This reduction in tax means you could save up to £15,000 when purchasing a house. Buying a home has suddenly become more attractive.

“But I’ll still never be able to buy a comfortable family home in a nice, safe area of London, even with this tax reduction!” I hear you scream. 

This isn’t true. London is full of fantastic areas that are suitable for families. You don’t have to put up with an unappealing area or squeeze into a poky flat to be able to afford a property in the capital. Looking beyond the obvious areas can help you to find a property that really matches your needs, at an affordable price.

We’ve taken a look at 5 London neighbourhoods using SearchSmartly’s personalised search tool so you can get a flavour for how far your money goes. All these properties come under the new stamp duty threshold of £500,000. It may surprise you.

  1. Penge, SE20 – South East London

Penge has become a prime location thanks to  an excellent mix of affordable house prices, a desirable community feel and transport links. There are three accessible railway stations and regular buses across town. This has attracted the attention of a range of buyers, young and old when looking to live in South London.

Penge has a good supply of Victorian terrace houses and converted spacious flats. Take a look at the Alexandra Cottages housing estate. Detached houses have a village feel, with leafy gardens and appealing driveways.

A short walk away from Penge is the beautiful Crystal Palace: an 80 hectare Grade II listed park. Here you can find lakes and the National Sports Centre with regular events.

We found this 2-bed house with a charming garden at just £425,000. 

2. Barking, IG11 – East London, Best Location for Low Property Prices

If you’re looking for fantastic value, Barking is your best bet. The cheapest houses in London can be found in Barking. That doesn’t mean that Barking doesn’t have anything else to offer other than saving you a few quid.

Barking is a traditional suburban town where many families have lived for generations. It’s within easy reach of Canary Wharf and short 15-minutes to Fenchurch Street. Or you can cycle to work along the Cycling Superhighway to Tower Hill in 39 minutes. 

The nearby Barking Riverside development is underway, and the overground extension is set to complete in 2021. This area is only going to improve, providing a good place to invest your money.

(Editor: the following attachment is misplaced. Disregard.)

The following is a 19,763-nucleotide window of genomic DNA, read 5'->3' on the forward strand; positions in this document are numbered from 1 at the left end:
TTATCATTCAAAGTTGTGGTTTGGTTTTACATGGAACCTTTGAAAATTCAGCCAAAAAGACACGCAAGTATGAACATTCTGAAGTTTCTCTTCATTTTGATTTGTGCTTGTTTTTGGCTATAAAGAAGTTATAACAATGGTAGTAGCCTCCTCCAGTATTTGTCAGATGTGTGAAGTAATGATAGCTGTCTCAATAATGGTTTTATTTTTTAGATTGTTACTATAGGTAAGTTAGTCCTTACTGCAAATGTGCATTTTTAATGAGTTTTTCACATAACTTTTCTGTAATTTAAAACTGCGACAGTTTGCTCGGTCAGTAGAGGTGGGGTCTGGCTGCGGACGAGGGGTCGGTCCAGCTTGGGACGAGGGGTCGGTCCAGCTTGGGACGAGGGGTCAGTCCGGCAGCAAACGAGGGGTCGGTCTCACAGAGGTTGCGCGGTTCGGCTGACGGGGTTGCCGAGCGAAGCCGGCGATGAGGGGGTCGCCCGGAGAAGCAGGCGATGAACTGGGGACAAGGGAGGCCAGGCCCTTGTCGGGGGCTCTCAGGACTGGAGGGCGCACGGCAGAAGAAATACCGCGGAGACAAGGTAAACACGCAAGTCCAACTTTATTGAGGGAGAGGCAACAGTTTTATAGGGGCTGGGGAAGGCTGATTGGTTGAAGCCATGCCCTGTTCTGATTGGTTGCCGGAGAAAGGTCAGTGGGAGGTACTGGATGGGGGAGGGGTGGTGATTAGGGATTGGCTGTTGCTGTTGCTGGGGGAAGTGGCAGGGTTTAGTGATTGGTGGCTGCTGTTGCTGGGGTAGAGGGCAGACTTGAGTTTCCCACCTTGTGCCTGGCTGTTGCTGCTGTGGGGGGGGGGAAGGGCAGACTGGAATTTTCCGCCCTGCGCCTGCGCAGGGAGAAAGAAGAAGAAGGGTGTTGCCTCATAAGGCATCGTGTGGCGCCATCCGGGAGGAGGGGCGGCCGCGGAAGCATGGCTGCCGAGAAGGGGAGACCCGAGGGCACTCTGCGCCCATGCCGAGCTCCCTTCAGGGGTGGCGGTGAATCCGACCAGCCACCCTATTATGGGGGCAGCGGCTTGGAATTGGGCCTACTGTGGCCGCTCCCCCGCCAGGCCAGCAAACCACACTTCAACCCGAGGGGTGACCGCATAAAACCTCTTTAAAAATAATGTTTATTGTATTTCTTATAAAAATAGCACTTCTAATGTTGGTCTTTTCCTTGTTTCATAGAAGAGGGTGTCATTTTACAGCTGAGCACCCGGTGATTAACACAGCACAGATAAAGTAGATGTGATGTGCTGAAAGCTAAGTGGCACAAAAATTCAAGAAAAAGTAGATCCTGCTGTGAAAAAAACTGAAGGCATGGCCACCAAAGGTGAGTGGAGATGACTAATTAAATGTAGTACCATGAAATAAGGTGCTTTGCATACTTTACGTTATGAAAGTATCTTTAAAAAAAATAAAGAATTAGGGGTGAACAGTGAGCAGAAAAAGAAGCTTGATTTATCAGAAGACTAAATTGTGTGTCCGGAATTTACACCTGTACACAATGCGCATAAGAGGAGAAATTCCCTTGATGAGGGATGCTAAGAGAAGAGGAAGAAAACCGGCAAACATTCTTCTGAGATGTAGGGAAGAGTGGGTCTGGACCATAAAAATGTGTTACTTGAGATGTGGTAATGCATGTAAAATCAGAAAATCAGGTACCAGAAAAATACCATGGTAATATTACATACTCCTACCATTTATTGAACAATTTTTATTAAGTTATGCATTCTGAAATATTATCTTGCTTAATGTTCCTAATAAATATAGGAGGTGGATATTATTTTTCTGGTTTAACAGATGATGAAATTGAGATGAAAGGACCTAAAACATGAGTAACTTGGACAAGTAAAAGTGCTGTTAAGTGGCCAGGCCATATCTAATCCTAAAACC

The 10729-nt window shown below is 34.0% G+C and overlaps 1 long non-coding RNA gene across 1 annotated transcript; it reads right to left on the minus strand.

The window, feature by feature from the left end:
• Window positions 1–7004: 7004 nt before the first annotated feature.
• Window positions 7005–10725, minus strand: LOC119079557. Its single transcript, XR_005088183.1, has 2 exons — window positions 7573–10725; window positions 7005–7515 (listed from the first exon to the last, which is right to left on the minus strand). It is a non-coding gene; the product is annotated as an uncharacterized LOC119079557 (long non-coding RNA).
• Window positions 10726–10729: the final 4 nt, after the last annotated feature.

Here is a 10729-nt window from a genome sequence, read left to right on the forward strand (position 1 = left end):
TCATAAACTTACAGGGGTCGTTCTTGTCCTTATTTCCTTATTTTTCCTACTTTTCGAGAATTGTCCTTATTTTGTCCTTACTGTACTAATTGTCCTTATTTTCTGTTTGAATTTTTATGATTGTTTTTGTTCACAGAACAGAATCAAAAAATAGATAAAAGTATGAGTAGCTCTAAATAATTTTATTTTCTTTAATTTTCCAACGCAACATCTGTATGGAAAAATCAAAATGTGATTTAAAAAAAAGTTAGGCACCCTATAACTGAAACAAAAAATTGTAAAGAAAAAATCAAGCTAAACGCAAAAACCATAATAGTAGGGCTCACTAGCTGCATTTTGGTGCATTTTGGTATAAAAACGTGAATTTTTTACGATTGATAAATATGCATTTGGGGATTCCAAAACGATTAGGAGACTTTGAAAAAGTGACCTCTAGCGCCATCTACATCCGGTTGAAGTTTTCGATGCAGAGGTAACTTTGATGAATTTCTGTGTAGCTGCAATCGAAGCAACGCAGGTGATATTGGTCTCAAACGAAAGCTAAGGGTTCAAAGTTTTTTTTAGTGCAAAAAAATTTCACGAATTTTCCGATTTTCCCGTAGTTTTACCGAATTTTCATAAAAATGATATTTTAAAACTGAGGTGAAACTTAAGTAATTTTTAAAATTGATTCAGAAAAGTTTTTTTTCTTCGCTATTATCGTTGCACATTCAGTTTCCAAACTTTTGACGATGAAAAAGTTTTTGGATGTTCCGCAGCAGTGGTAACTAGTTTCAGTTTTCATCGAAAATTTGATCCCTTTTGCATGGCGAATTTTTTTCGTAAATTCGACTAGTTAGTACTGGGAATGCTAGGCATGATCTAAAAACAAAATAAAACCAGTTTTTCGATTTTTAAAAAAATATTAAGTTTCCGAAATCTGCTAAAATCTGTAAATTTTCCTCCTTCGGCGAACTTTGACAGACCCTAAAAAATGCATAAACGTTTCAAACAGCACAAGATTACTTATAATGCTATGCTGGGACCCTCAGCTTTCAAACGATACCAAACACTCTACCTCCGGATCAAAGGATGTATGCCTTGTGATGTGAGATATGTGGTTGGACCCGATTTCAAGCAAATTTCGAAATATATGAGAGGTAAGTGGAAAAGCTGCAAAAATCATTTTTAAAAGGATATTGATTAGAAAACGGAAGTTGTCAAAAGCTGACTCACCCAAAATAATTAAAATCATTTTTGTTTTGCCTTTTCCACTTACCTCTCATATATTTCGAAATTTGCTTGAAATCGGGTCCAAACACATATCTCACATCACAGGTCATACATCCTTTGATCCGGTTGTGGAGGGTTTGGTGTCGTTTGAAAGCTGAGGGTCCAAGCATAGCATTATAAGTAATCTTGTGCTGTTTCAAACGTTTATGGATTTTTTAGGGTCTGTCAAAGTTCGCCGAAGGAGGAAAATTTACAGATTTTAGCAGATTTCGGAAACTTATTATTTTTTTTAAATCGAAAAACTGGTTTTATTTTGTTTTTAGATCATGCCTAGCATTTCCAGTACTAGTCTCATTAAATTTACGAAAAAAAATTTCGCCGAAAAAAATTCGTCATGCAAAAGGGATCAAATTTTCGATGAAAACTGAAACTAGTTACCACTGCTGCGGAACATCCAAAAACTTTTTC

A 3-bed in London for £390,000?! Well under the stamp-duty threshold.

3. Morden, SM4 – South West London

Perhaps leafy, quieter Morden is more to your taste. The open spaces of Surrey and 125-acres of National Trust parkland are right on your doorstep. You can relax and escape the hustle and bustle of London life. Commuters shouldn’t worry though, Morden is the last stop on the Northern line. You’re sure to secure a seat in morning rush hour.

It’s not just fresh air and green grass in Morden. Many properties enjoy affordable off-street parking – unheard of in nearby Wimbledon. 

Check out this gorgeous 3-bed with a garden and driveway in Morden. 

4. Greenford, UB6 – West London

Why not try Greenford in West London. Greenford is conveniently located; situated on the Central line. Sudbury Hill Harrow train station offers a direct train to Marleybone in 15 minutes. If you are a cyclist, there is a direct 45-minute route from Greenford Quay to Paddington Basin.

Wembley is a stone’s throw away, with plentiful attractions. Head on over to Bunny Park to get lost in the maze. Take a stroll down Hanwell Lock or climb to the top of Northala Fields for views of central London and Canary Wharf.

Look at this 2-bed house for £425,000 in Greenford. 

5. Highams Park, E4 – North East London

Highams Park is nestled between Walthamstow and Chingford. There’s a real community village feel here. A fantastic area for families looking for social and environmental well-being. Highams Park has three well-regarded schools nearby. There’s a great mix of independent shops, restaurants and events most weekends. Spend an afternoon in the picturesque Epping Forest lake. You can go fishing here (fishing in London? Really?). 

We found this spacious 3-bed on SearchSmartly. 

Feeling Inspired? 
Act quickly because this holiday isn’t going to last forever. The temporary change in the threshold is set to end in March 2021. Everyone’s needs are unique, and SearchSmartly’s intelligent house-hunting tool can help you find your perfect home. Get started here, and you may surprise yourself. Time to spend a leisurely Saturday afternoon browsing those lovely houses in Penge…

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Future of Property

Why we became the world’s first property platform to show air quality data

This week, we released a comprehensive update to the SearchSmartly platform. Amongst the many improvements that we’re very excited about, one is particularly important to us.

Our mission at SearchSmartly is to empower our users to find the best homes for their unique needs. Transparency through data, technology, and trust is how we deliver on that promise. We know that in the stress and time that property search consumes, it’s easy to miss out on things that do matter. Which brings us to air quality.

In the UK alone, 34,000 people die prematurely because of air pollution. It’s one of the greatest – yet most silent – threats to our society. This problem is particularly grave in metropolitan areas like London, our home city. Secular trends will only make this issue worse: according to the UN, a further 13% of the world’s population will migrate into cities by 2050. It doesn’t take much to recognise that this will result in more congestion, illness and death.

The path ahead

There is light at the end of the tunnel. COVID-19 provides us with a generational opportunity to embrace a modal shift towards active travel. Our own user data shows a 77% increase in willingness for Londoners to cycle to work. Cities are doing more to ban cars from the centre of cities. There is progress. But it isn’t enough. More transparency is needed to empower people to make holistic decisions for a better, healthier life. Knowing the air you and your family breathe around your home is an important step in this journey.

We are proud to be the first property search platform that not only leads with the user’s lifestyle needs in mind, but also their complete wellbeing. With the inclusion of air pollution data in our search results, we continue in our efforts to help our users to find the right place to call home.